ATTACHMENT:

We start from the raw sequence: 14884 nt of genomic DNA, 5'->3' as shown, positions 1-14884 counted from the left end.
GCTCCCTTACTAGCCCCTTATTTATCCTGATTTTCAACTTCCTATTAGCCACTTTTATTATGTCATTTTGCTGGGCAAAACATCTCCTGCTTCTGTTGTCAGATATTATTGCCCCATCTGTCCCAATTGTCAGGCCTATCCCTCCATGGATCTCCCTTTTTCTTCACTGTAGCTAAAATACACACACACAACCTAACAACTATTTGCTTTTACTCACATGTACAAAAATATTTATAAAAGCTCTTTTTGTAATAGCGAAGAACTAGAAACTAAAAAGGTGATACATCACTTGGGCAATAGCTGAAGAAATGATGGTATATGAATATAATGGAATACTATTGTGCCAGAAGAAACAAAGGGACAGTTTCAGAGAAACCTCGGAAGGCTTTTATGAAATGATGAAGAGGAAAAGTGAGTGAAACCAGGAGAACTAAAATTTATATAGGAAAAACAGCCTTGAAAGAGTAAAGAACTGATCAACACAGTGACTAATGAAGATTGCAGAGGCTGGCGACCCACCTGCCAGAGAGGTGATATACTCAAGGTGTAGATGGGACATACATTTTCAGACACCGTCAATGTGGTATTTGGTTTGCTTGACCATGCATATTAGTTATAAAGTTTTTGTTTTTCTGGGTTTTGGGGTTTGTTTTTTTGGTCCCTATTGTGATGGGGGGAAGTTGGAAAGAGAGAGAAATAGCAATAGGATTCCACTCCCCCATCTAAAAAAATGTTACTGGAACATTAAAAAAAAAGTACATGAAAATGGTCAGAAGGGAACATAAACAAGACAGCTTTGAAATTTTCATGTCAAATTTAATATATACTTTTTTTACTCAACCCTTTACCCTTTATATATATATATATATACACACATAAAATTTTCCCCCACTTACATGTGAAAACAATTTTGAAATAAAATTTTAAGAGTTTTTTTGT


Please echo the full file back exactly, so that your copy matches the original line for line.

We start from the raw sequence: 14884 nt of genomic DNA, 5'->3' as shown, positions 1-14884 counted from the left end.
GCTCCCTTACTAGCCCCTTATTTATCCTGATTTTCAACTTCCTATTAGCCACTTTTATTATGTCATTTTGCTGGGCAAAACATCTCCTGCTTCTGTTGTCAGATATTATTGCCCCATCTGTCCCAATTGTCAGGCCTATCCCTCCATGGATCTCCCTTTTTCTTCACTGTAGCTAAAATACACACACACAACCTAACAACTATTTGCTTTTACTCACATGTACAAAAATATTTATAAAAGCTCTTTTTGTAATAGCGAAGAACTAGAAACTAAAAAGGTGATACATCACTTGGGCAATAGCTGAAGAAATGATGGTATATGAATATAATGGAATACTATTGTGCCAGAAGAAACAAAGGGACAGTTTCAGAGAAACCTCGGAAGGCTTTTATGAAATGATGAAGAGGAAAAGTGAGTGAAACCAGGAGAACTAAAATTTATATAGGAAAAACAGCCTTGAAAGAGTAAAGAACTGATCAACACAGTGACTAATGAAGATTGCAGAGGCTGGCGACCCACCTGCCAGAGAGGTGATATACTCAAGGTGTAGATGGGACATACATTTTCAGACACCGTCAATGTGGTATTTGGTTTGCTTGACCATGCATATTAGTTATAAAGTTTTTGTTTTTCTGGGTTTTGGGGTTTGTTTTTTTGGTCCCTATTGTGATGGGGGGAAGTTGGAAAGAGAGAGAAATAGCAATAGGATTCCACTCCCCCATCTAAAAAAATGTTACTGGAACATTAAAAAAAAAGTACATGAAAATGGTCAGAAGGGAACATAAACAAGACAGCTTTGAAATTTTCATGTCAAATTTAATATATACTTTTTTTACTCAACCCTTTACCCTTTATATATATATATATATACACACATAAAATTTTCCCCCACTTACATGTGAAAACAATTTTGAAATAAAATTTTAAGAGTTTTTTTGT